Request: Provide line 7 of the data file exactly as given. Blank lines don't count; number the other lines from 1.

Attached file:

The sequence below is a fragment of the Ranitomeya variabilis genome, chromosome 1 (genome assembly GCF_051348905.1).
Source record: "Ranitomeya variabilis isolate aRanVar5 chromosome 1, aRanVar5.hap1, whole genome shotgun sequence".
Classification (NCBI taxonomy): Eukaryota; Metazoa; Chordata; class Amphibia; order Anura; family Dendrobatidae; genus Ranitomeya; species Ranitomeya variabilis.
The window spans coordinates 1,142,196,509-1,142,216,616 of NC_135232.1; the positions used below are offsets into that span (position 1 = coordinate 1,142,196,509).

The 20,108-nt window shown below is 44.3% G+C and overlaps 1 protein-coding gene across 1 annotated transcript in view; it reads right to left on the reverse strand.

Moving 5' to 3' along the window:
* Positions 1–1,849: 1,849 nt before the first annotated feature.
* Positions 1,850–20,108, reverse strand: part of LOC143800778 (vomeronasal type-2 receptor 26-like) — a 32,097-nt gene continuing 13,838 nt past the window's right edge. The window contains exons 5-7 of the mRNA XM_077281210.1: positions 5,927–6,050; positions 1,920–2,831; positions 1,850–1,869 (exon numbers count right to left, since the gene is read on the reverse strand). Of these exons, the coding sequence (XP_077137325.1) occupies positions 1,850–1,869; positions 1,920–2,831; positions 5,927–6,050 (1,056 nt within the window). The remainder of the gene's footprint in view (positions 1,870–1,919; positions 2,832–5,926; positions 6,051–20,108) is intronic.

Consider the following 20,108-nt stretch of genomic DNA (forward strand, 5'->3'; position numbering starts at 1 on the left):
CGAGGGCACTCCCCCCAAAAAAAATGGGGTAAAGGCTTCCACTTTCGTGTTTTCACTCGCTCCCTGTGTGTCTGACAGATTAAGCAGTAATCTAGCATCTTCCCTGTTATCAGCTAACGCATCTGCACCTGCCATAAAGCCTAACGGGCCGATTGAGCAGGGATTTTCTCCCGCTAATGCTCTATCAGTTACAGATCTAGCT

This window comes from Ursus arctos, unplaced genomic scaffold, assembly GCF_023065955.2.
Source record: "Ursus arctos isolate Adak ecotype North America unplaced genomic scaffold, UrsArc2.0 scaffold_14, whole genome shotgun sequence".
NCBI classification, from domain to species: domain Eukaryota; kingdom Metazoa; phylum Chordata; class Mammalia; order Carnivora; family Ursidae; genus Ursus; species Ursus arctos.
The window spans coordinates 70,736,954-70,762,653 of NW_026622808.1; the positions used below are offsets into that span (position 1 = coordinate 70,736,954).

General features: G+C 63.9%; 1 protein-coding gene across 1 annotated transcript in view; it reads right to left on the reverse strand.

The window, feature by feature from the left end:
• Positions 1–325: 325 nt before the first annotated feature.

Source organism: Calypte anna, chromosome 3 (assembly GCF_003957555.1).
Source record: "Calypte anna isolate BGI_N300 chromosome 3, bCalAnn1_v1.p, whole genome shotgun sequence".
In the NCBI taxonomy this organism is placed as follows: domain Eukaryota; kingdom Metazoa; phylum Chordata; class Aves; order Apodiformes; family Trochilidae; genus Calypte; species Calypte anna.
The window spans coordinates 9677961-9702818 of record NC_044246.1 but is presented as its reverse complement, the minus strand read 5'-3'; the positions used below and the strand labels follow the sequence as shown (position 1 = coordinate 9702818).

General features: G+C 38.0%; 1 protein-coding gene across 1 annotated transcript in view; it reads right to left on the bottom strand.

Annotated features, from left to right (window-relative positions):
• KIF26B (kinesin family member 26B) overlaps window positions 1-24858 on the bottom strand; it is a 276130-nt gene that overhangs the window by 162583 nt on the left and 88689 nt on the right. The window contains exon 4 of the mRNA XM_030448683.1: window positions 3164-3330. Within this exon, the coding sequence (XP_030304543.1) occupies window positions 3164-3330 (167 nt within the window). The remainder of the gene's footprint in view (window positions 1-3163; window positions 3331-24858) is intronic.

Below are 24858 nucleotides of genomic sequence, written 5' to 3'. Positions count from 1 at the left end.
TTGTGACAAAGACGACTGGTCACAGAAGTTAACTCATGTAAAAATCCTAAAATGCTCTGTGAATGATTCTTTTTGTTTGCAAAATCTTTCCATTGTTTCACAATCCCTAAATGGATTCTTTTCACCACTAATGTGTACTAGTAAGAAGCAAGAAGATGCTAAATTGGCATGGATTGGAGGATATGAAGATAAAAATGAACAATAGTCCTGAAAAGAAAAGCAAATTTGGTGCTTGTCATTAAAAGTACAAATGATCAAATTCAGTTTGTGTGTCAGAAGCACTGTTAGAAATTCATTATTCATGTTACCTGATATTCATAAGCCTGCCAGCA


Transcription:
* Positions 1–1,849: 1,849 nt before the first annotated feature.